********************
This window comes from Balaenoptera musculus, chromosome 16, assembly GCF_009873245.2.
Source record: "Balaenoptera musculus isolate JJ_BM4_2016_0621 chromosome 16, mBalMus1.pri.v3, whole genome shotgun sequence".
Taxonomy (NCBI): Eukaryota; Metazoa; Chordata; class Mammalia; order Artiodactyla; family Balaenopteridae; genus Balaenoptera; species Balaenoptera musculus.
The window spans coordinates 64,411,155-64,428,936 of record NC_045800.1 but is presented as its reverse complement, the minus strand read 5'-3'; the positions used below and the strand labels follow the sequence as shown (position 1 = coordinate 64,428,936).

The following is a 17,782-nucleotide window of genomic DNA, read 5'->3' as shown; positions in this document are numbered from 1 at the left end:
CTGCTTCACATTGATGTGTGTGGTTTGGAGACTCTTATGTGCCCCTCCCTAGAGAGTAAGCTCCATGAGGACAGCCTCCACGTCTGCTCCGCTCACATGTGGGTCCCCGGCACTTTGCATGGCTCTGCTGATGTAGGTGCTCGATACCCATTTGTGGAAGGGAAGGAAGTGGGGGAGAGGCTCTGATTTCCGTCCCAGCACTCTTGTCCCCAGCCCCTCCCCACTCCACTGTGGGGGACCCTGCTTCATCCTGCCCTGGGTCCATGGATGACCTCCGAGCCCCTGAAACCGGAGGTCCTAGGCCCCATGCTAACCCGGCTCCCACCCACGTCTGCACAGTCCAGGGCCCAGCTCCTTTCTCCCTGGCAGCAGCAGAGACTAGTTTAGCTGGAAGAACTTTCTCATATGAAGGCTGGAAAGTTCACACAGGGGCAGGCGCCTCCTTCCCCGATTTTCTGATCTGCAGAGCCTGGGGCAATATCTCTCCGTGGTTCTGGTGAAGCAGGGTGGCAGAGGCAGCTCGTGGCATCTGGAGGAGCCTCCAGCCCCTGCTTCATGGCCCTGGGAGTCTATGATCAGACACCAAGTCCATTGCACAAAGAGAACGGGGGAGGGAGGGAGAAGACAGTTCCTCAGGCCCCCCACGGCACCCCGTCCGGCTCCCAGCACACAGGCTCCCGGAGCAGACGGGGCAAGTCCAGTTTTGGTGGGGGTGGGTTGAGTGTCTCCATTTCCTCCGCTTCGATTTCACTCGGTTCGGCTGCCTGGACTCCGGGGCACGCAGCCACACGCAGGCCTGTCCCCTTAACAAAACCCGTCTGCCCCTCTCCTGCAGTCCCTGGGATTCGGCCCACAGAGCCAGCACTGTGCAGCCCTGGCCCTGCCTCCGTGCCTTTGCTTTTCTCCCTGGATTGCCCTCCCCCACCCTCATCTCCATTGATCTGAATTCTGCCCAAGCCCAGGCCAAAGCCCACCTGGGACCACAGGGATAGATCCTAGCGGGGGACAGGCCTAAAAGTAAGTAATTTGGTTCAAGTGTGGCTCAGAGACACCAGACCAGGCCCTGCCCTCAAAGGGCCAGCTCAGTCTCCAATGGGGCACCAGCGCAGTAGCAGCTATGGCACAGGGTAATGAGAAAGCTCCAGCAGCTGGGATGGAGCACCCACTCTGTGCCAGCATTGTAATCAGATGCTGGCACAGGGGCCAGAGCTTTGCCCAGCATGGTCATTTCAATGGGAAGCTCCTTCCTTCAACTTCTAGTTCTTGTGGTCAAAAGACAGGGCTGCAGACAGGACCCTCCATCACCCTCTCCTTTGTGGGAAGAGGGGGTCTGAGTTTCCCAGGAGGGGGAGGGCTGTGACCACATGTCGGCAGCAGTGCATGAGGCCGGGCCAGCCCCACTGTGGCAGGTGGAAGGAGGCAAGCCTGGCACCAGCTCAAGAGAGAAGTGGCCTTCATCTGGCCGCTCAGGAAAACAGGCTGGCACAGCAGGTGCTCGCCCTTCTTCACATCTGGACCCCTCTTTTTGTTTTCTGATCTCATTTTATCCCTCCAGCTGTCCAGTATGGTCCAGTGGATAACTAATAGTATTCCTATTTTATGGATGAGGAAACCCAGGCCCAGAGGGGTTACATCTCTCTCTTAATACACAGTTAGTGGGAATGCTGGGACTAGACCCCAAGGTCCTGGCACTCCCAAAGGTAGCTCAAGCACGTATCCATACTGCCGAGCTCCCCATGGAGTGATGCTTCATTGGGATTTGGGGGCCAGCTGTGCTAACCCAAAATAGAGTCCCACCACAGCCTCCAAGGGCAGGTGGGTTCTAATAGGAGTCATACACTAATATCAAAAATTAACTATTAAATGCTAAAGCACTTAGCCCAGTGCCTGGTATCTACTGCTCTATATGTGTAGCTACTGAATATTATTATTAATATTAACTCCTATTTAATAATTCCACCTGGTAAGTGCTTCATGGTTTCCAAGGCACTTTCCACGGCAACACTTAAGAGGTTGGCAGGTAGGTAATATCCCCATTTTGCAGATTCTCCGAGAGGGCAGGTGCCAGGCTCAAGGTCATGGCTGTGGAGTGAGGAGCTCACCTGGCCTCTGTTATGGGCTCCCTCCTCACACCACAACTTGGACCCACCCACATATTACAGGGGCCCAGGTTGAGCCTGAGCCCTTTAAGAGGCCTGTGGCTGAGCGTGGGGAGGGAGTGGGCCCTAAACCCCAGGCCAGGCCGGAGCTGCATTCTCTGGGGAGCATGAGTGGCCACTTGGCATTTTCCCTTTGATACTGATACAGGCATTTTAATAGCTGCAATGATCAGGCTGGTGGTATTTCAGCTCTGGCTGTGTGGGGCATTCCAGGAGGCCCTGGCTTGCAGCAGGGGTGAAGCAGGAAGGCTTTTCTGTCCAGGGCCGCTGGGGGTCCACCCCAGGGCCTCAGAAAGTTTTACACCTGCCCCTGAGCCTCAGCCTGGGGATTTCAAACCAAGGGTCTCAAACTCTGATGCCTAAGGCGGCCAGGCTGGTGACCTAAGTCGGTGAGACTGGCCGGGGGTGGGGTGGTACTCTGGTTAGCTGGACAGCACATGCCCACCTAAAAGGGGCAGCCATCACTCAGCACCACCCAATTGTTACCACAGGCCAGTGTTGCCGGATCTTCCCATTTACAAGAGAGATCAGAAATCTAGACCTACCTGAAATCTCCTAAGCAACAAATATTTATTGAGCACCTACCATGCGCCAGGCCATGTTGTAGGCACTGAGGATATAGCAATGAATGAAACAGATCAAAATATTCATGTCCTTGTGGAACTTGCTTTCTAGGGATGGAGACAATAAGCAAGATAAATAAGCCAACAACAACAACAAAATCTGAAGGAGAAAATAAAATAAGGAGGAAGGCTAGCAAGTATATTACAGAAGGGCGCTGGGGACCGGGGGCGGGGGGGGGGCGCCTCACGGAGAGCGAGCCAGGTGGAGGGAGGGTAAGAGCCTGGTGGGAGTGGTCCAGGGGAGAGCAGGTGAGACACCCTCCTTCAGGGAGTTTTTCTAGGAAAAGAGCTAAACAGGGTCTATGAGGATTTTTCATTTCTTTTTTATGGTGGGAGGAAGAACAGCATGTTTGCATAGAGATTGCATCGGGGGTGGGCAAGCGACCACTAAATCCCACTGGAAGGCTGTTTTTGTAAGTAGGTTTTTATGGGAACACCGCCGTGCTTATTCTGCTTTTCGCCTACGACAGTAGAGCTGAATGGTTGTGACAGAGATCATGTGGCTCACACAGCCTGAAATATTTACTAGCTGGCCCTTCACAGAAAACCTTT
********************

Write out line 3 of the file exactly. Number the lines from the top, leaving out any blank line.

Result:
Taxonomy (NCBI): Eukaryota; Metazoa; Chordata; class Mammalia; order Artiodactyla; family Balaenopteridae; genus Balaenoptera; species Balaenoptera musculus.